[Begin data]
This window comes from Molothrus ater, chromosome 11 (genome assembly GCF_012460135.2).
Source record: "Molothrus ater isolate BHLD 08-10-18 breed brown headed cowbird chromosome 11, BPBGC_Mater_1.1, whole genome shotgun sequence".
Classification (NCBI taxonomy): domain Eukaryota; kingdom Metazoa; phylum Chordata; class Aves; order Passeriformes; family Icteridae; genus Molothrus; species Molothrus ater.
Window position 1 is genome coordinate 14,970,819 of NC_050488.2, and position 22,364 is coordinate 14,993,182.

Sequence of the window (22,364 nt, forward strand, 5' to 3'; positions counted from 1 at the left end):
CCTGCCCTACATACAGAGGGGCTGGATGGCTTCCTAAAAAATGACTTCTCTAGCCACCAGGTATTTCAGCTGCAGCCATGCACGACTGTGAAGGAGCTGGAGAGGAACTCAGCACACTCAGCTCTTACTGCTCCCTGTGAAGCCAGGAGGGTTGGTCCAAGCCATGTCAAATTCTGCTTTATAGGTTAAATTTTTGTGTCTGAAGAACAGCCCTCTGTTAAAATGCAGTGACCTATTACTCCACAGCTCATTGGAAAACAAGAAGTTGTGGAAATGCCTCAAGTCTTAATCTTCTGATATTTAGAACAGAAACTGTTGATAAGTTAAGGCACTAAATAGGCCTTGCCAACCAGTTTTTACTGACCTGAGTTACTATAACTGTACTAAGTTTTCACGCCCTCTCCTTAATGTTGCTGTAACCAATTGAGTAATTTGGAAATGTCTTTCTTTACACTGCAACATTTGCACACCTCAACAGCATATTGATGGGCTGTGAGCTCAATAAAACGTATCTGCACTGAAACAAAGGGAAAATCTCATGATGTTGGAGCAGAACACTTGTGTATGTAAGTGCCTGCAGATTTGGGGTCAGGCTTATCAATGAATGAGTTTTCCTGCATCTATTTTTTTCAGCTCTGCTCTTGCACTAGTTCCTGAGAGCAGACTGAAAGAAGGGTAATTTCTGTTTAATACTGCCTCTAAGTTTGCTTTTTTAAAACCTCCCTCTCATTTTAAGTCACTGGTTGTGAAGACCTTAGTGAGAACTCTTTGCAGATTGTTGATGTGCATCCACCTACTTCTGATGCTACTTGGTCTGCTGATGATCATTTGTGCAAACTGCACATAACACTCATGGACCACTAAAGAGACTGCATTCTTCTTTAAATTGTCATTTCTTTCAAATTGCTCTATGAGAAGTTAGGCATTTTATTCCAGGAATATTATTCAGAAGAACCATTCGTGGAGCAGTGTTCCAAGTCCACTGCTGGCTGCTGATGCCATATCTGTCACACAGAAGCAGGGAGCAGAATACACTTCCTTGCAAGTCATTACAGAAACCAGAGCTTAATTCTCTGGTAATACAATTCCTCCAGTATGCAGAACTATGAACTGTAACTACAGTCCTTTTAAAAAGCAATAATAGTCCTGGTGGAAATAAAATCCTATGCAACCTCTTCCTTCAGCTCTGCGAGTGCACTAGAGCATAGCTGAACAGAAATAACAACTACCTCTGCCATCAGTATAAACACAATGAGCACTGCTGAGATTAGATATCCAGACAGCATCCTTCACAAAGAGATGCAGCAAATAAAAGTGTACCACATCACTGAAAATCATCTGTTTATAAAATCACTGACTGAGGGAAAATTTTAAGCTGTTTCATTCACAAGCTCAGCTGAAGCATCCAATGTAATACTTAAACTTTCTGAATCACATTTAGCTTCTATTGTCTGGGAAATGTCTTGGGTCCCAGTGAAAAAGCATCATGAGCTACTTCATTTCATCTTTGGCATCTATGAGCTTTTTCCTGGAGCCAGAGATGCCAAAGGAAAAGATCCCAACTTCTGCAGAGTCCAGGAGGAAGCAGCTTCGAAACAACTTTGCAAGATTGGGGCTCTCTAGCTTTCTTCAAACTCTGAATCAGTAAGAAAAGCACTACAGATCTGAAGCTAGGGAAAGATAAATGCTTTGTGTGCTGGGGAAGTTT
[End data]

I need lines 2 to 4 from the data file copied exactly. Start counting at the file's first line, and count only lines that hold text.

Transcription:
Source record: "Molothrus ater isolate BHLD 08-10-18 breed brown headed cowbird chromosome 11, BPBGC_Mater_1.1, whole genome shotgun sequence".
Classification (NCBI taxonomy): domain Eukaryota; kingdom Metazoa; phylum Chordata; class Aves; order Passeriformes; family Icteridae; genus Molothrus; species Molothrus ater.
Window position 1 is genome coordinate 14,970,819 of NC_050488.2, and position 22,364 is coordinate 14,993,182.